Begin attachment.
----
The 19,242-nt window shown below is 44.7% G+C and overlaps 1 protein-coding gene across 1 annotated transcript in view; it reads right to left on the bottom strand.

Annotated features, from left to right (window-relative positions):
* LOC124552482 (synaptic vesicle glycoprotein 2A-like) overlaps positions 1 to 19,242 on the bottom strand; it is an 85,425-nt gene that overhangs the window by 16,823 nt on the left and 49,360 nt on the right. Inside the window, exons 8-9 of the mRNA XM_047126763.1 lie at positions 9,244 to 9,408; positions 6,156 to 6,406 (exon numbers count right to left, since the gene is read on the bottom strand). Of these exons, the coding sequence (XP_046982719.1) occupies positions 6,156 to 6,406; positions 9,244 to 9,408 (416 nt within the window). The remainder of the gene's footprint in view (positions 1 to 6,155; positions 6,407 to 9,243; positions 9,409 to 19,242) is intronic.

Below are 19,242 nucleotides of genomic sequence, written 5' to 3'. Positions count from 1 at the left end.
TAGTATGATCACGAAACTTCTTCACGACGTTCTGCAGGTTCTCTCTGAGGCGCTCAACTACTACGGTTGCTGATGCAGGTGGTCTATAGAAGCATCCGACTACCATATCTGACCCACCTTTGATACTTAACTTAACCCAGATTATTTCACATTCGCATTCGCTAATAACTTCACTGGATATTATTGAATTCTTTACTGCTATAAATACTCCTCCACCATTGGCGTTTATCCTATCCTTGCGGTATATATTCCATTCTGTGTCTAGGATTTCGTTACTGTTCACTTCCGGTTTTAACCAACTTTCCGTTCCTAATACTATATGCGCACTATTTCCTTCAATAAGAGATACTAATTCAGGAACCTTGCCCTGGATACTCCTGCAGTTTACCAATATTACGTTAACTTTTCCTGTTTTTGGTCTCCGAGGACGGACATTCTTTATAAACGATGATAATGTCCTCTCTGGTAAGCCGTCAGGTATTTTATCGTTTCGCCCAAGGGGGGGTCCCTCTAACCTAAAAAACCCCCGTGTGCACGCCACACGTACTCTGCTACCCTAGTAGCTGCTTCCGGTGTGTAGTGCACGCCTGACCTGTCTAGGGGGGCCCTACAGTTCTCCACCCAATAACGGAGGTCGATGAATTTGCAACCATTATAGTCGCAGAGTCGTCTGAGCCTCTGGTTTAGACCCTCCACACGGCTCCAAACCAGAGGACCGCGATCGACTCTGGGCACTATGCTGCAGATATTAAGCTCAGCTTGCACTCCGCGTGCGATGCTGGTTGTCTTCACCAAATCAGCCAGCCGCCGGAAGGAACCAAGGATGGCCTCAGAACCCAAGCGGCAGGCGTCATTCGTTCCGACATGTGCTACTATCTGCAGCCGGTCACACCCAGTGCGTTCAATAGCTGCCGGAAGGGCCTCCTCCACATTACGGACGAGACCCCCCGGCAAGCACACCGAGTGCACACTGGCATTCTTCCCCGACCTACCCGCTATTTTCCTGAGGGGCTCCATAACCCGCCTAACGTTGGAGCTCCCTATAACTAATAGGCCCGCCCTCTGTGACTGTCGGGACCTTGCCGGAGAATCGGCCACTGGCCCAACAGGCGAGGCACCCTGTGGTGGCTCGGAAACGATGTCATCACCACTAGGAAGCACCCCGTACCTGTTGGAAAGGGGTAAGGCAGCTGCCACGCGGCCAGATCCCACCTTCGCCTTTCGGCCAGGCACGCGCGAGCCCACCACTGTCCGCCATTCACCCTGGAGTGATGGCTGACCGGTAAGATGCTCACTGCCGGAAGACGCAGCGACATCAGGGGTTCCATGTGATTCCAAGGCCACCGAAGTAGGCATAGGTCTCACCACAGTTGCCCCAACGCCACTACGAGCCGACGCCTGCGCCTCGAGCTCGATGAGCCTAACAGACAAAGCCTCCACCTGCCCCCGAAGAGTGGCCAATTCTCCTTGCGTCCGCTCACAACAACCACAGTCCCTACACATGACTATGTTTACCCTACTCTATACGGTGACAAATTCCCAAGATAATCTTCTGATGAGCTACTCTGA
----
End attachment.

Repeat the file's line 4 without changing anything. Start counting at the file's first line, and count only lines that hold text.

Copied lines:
Below are 19,242 nucleotides of genomic sequence, written 5' to 3'. Positions count from 1 at the left end.